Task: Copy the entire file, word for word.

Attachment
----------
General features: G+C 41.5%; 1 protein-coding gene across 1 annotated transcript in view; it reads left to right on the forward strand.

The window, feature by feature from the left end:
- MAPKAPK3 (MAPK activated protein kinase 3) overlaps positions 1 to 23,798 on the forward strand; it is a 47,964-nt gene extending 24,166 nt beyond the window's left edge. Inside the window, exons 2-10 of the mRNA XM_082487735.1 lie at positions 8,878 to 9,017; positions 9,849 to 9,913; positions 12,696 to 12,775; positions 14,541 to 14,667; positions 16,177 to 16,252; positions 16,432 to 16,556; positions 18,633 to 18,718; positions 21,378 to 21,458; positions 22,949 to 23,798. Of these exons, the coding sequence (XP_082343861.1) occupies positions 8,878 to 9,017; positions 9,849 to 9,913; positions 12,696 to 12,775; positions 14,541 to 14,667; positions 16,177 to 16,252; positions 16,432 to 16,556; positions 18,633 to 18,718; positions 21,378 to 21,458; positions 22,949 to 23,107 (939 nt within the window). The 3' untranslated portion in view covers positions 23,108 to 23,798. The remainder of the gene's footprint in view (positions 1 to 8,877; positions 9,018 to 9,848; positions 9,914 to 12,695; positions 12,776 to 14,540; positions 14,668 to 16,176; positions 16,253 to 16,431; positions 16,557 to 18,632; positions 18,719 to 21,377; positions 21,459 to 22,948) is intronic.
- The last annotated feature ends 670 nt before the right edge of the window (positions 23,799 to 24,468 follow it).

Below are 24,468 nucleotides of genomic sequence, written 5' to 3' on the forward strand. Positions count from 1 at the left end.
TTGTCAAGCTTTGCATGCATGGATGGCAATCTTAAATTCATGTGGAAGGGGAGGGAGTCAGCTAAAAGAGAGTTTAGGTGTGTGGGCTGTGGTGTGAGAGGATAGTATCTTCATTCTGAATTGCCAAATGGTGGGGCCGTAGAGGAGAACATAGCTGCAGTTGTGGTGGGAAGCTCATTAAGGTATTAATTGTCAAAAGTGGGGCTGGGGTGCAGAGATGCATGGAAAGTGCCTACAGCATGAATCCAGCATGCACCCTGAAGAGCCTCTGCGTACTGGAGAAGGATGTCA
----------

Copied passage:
General features: G+C 41.5%; 1 protein-coding gene across 1 annotated transcript in view; it reads left to right on the forward strand.

The window, feature by feature from the left end:
- MAPKAPK3 (MAPK activated protein kinase 3) overlaps positions 1 to 23,798 on the forward strand; it is a 47,964-nt gene extending 24,166 nt beyond the window's left edge. Inside the window, exons 2-10 of the mRNA XM_082487735.1 lie at positions 8,878 to 9,017; positions 9,849 to 9,913; positions 12,696 to 12,775; positions 14,541 to 14,667; positions 16,177 to 16,252; positions 16,432 to 16,556; positions 18,633 to 18,718; positions 21,378 to 21,458; positions 22,949 to 23,798. Of these exons, the coding sequence (XP_082343861.1) occupies positions 8,878 to 9,017; positions 9,849 to 9,913; positions 12,696 to 12,775; positions 14,541 to 14,667; positions 16,177 to 16,252; positions 16,432 to 16,556; positions 18,633 to 18,718; positions 21,378 to 21,458; positions 22,949 to 23,107 (939 nt within the window). The 3' untranslated portion in view covers positions 23,108 to 23,798. The remainder of the gene's footprint in view (positions 1 to 8,877; positions 9,018 to 9,848; positions 9,914 to 12,695; positions 12,776 to 14,540; positions 14,668 to 16,176; positions 16,253 to 16,431; positions 16,557 to 18,632; positions 18,719 to 21,377; positions 21,459 to 22,948) is intronic.
- The last annotated feature ends 670 nt before the right edge of the window (positions 23,799 to 24,468 follow it).

Below are 24,468 nucleotides of genomic sequence, written 5' to 3' on the forward strand. Positions count from 1 at the left end.
TTGTCAAGCTTTGCATGCATGGATGGCAATCTTAAATTCATGTGGAAGGGGAGGGAGTCAGCTAAAAGAGAGTTTAGGTGTGTGGGCTGTGGTGTGAGAGGATAGTATCTTCATTCTGAATTGCCAAATGGTGGGGCCGTAGAGGAGAACATAGCTGCAGTTGTGGTGGGAAGCTCATTAAGGTATTAATTGTCAAAAGTGGGGCTGGGGTGCAGAGATGCATGGAAAGTGCCTACAGCATGAATCCAGCATGCACCCTGAAGAGCCTCTGCGTACTGGAGAAGGATGTCA